Another Shift in Health Insurance Rules: Helping Consumers Keep Up

In yet another last-minute policy change, the Obama Administration released a bulletin December 19, 2013, announcing that individuals whose health insurance policies were cancelled would be eligible for an exemption from the ACA’s tax penalty for failure to maintain health insurance coverage. They will also be allowed to buy a catastrophic health plan. For consumers and those tasked with advising them – navigators, in-person assisters, agents and brokers, and application counselors – these new rules raise a number of questions. We’ve attempted to answer a few of them here.

What exactly does the Administration’s December 19 Bulletin say?

The bulletin outlines the circumstances under which a consumer can obtain a “hardship exemption” from the mandate to maintain health insurance coverage. Hardship exemptions include situations such as being homeless, facing eviction or foreclosure, or personal bankruptcy. And individuals for whom the lowest priced plan available would be more than 8 percent of their income can also qualify for a hardship exemption. The Administration’s December 19 bulletin notifies consumers of a new option: they can now apply for a hardship exemption if they can show that their individual health insurance policy was cancelled and they consider the new insurance options unaffordable. Individuals who qualify for the hardship exemption are eligible to purchase a catastrophic health plan, which is likely to be less expensive than unsubsidized plans on the health insurance marketplace. However, these plans have much higher deductibles and cost-sharing. Consumers who want to buy a catastrophic plan are advised to call local insurers – not the health insurance Marketplace – to enroll.

My plan was cancelled and I’d like to buy a catastrophic plan. How do I demonstrate that alternative coverage options were unaffordable?

You don’t have to. If you want to buy a catastrophic plan, you will need to fill out the hardship exemption form and submit it to the insurer, along with the cancellation letter you received from your insurer. But you do not have to provide documentation of your income or the premiums of alternative plans. You also do not have to show that the premiums of other plans were more than 8 percent of your income (which was the standard prior to the Administration’s December 19 announcement). You simply have to assert that you consider other options to be unaffordable.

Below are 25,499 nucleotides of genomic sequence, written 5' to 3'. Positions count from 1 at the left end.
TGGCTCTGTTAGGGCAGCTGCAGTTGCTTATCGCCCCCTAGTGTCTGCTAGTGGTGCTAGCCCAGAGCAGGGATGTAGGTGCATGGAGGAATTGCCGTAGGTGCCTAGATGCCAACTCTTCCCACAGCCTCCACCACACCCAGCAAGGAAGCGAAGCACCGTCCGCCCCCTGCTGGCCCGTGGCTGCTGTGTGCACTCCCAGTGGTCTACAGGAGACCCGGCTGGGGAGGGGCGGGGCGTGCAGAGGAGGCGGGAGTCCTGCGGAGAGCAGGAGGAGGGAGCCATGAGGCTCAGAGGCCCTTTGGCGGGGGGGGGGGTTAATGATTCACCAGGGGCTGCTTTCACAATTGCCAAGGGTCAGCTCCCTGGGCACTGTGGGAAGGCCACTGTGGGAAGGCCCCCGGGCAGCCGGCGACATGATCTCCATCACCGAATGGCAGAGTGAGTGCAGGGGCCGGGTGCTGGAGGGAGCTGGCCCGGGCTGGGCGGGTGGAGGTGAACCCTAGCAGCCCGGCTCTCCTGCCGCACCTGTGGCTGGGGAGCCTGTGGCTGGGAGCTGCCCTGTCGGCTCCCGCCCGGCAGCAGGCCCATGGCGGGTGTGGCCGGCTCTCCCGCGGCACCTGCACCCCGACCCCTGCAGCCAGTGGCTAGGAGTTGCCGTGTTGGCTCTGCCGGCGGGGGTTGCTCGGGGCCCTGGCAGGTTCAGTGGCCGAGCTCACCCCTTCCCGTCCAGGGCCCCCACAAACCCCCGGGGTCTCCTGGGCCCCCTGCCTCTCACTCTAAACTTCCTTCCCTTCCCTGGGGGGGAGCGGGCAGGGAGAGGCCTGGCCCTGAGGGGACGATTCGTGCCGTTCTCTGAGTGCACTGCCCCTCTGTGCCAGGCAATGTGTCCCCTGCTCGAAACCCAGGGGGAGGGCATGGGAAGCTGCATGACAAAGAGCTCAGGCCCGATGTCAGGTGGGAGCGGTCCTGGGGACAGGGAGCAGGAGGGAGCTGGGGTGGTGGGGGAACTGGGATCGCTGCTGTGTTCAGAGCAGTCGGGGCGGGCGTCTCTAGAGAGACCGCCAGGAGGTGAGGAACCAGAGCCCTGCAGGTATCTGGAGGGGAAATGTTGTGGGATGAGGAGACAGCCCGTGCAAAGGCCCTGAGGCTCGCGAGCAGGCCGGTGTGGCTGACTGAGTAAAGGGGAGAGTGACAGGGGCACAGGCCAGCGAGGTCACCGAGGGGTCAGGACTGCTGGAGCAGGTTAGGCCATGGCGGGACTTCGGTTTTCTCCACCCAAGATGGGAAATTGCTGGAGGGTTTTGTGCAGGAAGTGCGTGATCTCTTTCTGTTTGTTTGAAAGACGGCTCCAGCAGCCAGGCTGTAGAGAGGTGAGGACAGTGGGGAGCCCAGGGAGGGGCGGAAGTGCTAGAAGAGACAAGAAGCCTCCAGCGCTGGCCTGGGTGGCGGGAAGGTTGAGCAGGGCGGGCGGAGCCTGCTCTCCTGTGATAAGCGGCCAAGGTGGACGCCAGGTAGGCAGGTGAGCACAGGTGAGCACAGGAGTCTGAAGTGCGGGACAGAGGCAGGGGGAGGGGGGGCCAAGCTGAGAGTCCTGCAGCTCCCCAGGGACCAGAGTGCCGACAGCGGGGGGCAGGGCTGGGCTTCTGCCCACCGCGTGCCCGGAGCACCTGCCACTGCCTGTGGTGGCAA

If I buy a catastrophic plan, can I get a tax credit or cost-sharing reduction?

No. You do not qualify for premium tax credits or cost-sharing reductions if you buy a catastrophic plan, whether on or off the health insurance marketplace.

I got a cancellation notice and have already enrolled in a new plan. Can I drop it and enroll in a catastrophic plan instead?

That depends. Once you enroll in coverage, you can change plans prior to the coverage effective date. Once the coverage takes effect, you cannot change plans again until the next annual open enrollment period. For example, if coverage under your new plan begins January 1, 2014, then you may not drop that plan and switch to a new one until November 15, 2014, the start of next year’s open enrollment. You will have only until December 23, 2013 to make a new plan selection. Also, if you’ve paid your first month’s premium but choose to switch to another plan, you will need to seek a refund from your insurer.

Leave a Reply

Your email address will not be published. Required fields are marked *

The opinions expressed here are solely those of the individual blog post authors and do not represent the views of Georgetown University, the Center on Health Insurance Reforms, any organization that the author is affiliated with, or the opinions of any other author who publishes on this blog.